While React is required to render the Flume node editor, you are free to run your logic graphs with or without React. For this example we'll show you how to easily hook up your React components to the root engine we just created. Let's start by creating an example component.
Setting up an example component
Let's create a file called called
homepage.js. Remember for this example we've created a node editor for editing the attributes of a homepage.
Again, this is a bit of a contrived example, but it demonstrates all of the main features of Flume without much setup. In reality, creating logic graphs with Flume can be applied to a wide range of applications.
So far our homepage isn't much to look at. We've created a basic page structure, and put a fake user in the component's state. Now let's hook this component up to our logic graph.
Flume provides a simple hook for using the root engine with React. Let's import
flume, and our engine from
Boom! That's all we need to hook up our engine to the homepage component. Every time this component re-renders, the
useRootEngine hook will run the logic defined in the node editor, and return the attributes we defined on the root node.
Remember our context object from the previous section? The third parameter of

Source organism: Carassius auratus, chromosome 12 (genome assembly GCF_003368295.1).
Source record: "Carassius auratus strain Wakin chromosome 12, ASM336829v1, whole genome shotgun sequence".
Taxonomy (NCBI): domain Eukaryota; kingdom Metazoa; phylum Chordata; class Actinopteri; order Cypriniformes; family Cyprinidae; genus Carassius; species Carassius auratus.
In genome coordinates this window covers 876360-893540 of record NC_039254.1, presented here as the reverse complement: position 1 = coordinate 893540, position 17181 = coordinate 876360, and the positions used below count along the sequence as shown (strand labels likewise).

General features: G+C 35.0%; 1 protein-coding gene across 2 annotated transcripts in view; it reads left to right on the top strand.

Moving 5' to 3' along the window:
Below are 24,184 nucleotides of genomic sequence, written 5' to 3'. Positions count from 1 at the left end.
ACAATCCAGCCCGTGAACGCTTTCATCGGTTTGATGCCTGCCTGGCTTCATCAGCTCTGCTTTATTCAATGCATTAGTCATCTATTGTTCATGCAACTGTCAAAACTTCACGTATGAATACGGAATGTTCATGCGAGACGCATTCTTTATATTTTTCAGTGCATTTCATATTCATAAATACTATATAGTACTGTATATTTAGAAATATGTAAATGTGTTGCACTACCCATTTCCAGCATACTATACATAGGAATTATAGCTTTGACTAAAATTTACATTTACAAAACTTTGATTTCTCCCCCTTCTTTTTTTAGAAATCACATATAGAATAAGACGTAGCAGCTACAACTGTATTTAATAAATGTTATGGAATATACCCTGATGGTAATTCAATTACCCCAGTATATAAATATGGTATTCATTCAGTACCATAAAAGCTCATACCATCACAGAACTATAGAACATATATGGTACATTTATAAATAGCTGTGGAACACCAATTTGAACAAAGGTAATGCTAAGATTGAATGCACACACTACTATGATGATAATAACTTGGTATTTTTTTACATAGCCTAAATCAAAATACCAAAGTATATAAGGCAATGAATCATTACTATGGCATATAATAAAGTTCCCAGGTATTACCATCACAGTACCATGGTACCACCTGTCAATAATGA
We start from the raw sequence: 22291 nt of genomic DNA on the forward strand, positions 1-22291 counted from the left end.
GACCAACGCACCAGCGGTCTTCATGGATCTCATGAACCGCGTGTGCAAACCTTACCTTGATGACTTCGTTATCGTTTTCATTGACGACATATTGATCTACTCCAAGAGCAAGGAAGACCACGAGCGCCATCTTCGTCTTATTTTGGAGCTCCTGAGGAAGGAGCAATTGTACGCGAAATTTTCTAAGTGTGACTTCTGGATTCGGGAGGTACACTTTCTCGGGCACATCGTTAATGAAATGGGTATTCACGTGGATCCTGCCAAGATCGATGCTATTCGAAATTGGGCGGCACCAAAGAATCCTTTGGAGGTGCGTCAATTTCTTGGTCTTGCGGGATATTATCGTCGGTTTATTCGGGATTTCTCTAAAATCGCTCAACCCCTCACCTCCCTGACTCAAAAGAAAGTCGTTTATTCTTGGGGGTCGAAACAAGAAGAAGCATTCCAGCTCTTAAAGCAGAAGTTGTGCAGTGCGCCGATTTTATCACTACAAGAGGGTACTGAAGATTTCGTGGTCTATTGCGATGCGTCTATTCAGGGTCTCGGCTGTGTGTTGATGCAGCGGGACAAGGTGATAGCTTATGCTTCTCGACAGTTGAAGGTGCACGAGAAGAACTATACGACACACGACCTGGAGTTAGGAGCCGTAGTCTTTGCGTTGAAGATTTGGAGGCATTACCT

useRootEngine is that context object, and it's how you can pass data into the root engine. In this case we're just passing it our user. Because our component will re-render any time the user changes, our root engine will always have the latest user object.
Play with the example below to see it live. If you need more space to add nodes, you can use your scroll wheel on a mouse, or pinch gestures on a trackpad, to zoom in and out. To pan around, just click and drag anywhere inside the editor.
Are you starting to catch the vision? What we've done is abstracted all of the "business logic" for our app into a logic graph. Now we can visually program this homepage, and make changes any time we want without needing to update any of our code. Can you think of some other useful nodes you could build?